Sunday, July 30, 2006

Per Leslie's Request

Here is my talk... (minus the ad-libbing I did)

When my sister-in-law Katie was 7 years old, her father was called to be a mission president in Louisiana. He was 41, and had his own law practice that he was running. He had 6 children, ranging in age from 17 to 3 years old, and another that was born while they were serving. The call to serve came at a time that meant a great sacrifice to their family, to leave their friends and job, and travel to Louisiana to run the mission there.

However, Katie’s parents had faith that the Lord would bless them if they made the sacrifices necessary to fulfill this calling. Their family grew closer together as they had to rely on each other for friendship in a new area. The family was able to grow spiritually because of the service that the family rendered to the missionaries and people in that area. And there are many blessings that the family knows they have received that are unseen.

I cannot imagine the sacrifice of uprooting a young family, leaving a successful law practice and going to an area where there were few members to serve as the mission president. It would have been easy for their family to make excuses. And yet, when called, there was no question that they would go and serve for the Lord.

Often, the spirit of God whispers to us at the most inconvenient times. A neighbor’s need, for example, becomes clear to us just when we set ourselves about what seems to be a much more pressing task. Occasionally, the Lord will give us a church calling that just does not seem to fit with the other demands on our time, or with what we see ourselves capable of. Sometimes, personal circumstances seem to prevent us from placing everything we have on the altar of personal consecration. We may say to ourselves, “If I can just take care of a few things, then I will be ready to help,” or “I have so little to give, surely the Lord must be mistaken.” We may not try to physically flee like Jonah did, but our response may be the same nonetheless.

In 3 Nephi 17 we read how Christ had been teaching the people, and announced that he was going to leave them until the next day. Verse 4 says, “But now I go unto the Father and also to show myself unto the lost tribes of Israel…” However, in the next verse continues with “And it came to pass that when Jesus had thus spoken he cast his eyes round about again on the multitude, and beheld they were in tears, and did look steadfastly upon him as if they would ask him to tarry a little longer with them.” Christ had compassion on the people, and put his plans to leave and go visit the other tribes of Israel on hold. Instead, he took the time to bless the sick among them, to bless their children, and to administer the sacrament to the people. He was not concerned with getting on with his business, but knew that the Nephites needed him to stay a little longer.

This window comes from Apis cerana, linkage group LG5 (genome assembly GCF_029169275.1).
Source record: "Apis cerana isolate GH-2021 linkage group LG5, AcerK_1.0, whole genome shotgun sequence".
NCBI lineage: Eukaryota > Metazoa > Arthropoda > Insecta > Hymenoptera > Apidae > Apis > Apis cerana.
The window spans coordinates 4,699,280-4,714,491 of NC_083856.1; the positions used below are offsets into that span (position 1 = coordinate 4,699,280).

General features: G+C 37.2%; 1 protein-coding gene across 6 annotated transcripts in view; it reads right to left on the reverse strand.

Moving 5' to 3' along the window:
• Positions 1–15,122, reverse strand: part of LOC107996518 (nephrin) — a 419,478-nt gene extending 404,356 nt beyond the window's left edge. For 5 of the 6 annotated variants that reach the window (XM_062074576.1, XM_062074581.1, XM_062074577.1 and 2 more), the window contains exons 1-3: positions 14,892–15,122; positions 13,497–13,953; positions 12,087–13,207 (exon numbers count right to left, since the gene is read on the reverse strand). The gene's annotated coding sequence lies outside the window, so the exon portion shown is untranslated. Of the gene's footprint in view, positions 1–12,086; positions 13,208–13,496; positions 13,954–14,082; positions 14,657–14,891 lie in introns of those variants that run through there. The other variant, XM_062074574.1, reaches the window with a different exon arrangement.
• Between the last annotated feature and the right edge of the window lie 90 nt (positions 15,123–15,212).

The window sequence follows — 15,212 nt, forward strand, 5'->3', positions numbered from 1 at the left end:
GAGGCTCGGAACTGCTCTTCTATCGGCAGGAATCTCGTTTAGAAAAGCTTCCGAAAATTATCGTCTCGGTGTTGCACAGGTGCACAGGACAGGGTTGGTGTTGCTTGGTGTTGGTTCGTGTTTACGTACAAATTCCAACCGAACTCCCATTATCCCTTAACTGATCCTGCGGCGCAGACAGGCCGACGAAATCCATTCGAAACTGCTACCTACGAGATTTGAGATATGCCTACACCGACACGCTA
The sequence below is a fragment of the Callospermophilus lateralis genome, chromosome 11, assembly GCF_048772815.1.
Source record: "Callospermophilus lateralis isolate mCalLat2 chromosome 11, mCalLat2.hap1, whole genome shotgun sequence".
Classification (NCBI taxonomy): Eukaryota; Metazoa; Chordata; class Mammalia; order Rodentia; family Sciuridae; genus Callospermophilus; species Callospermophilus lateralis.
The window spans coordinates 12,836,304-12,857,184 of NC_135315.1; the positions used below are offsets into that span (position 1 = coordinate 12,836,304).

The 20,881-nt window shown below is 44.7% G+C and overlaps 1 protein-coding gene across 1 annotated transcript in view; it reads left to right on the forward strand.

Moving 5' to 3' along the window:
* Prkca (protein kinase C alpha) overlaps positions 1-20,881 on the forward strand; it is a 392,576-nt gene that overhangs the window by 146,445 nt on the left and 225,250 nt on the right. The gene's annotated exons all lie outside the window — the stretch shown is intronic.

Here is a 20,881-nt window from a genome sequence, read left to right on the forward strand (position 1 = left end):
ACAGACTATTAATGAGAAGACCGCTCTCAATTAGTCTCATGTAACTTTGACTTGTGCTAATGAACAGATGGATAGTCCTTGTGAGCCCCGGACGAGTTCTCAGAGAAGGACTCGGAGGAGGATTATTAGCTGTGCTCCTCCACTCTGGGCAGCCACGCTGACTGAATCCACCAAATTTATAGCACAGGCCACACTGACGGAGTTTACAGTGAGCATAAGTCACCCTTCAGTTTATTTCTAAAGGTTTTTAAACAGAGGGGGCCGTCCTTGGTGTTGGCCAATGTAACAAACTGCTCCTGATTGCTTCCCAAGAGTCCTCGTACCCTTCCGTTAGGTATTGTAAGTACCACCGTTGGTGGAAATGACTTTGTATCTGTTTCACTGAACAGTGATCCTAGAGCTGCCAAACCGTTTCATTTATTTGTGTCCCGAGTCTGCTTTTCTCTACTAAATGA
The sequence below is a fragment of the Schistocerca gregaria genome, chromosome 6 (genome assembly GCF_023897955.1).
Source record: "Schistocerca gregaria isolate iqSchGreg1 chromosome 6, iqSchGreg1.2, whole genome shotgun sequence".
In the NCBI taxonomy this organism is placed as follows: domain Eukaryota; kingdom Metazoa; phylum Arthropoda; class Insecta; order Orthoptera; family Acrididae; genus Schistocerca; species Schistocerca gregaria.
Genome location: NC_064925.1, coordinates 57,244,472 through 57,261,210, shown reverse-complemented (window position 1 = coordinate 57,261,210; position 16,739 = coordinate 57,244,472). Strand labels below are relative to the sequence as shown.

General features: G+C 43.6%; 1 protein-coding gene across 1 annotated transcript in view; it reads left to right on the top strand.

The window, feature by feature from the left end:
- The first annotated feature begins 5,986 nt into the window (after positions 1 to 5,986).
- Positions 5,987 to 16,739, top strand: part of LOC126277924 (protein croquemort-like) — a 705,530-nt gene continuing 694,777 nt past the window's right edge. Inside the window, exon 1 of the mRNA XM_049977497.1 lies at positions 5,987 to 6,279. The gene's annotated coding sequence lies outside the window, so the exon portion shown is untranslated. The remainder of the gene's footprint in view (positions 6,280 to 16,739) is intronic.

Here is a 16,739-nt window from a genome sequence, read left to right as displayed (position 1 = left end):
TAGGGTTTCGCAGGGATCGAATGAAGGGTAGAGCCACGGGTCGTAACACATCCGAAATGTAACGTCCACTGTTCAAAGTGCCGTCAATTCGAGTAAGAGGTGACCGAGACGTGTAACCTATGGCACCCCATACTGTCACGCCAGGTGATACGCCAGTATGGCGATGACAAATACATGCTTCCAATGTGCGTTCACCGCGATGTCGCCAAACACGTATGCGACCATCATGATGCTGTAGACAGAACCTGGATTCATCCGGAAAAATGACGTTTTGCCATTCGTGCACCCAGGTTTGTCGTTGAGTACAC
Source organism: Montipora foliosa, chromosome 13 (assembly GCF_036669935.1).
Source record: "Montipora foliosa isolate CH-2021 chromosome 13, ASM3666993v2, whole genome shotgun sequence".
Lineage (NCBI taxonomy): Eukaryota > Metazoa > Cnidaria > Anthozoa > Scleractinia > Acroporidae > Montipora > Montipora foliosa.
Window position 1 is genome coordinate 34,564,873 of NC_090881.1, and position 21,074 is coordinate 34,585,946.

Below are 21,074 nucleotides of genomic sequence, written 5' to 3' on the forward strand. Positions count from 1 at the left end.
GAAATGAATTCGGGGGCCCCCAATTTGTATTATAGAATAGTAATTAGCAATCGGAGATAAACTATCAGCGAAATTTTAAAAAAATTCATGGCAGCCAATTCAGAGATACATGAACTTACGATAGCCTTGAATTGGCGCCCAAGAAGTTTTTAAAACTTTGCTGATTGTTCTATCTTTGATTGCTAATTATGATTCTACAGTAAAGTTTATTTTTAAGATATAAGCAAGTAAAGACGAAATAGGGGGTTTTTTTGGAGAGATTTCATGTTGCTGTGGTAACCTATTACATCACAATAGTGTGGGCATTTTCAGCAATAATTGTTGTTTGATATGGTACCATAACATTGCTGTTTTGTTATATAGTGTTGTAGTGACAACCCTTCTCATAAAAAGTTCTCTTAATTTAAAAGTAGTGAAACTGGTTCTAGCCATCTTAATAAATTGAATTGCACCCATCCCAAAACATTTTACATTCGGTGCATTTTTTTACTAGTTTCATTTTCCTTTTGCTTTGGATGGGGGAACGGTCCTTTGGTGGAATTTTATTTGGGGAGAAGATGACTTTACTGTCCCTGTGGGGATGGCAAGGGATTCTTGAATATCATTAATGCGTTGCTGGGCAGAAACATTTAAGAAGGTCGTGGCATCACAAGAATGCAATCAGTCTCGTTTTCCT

Are we willing to follow Christ’s example and change our plans to bless the lives of others. Those of us who have been baptized have agreed to do this. We have agreed to take the name of Christ upon us, and by so doing we must follow the example he set.

President Spencer W. Kimball said, “God does notice us, and he watches over us. But it is usually through another person that he meets our needs. Therefore, it is vital that we serve each other… the more we follow the teachings of the Master, the more enlarged our perspective becomes. We see many more possibilities for service than we would have seen without this magnification. There is great security in spirituality, and we cannot have spirituality with out service!”

The spirituality that President Kimball talks about is a wonderful blessing that comes from serving, but to receive it, it is necessary for us to take a personal inventory of the reasons we serve.

Elder Dallin H. Oaks gave a conference address in 1984 that discussed the various reasons people may serve. He said, “
People serve on another for different reasons, and some reasons are better than others. Perhaps none of us serves in every capacity all the time for a single reason. Since we are imperfect beings, most of us probably serve for a combination of reasons, and the combinations may be different from time to time as we grow spiritually. But we should all strive to serve for the reasons that are highest and best.”

Elder Oaks gave examples of motivation people may have when they serve, such as hope for an earthly reward (such as praise, honor or riches), fear of Godly punishment, or a sense of loyalty or duty. However, Elder Oaks suggested there are two higher motivations we should strive to have.

One such higher motivation is the hope of an eternal reward. Service for this reason necessarily involves faith in God, and in the fulfillment of his prophecies. The scriptures use eternal reward as a means of motivation. For example, in Doctrine and Covenants 14:7 The Lord said, “If you keep my commandments and endure to the end you shall have eternal life, which is the greatest of all the gifts of God.”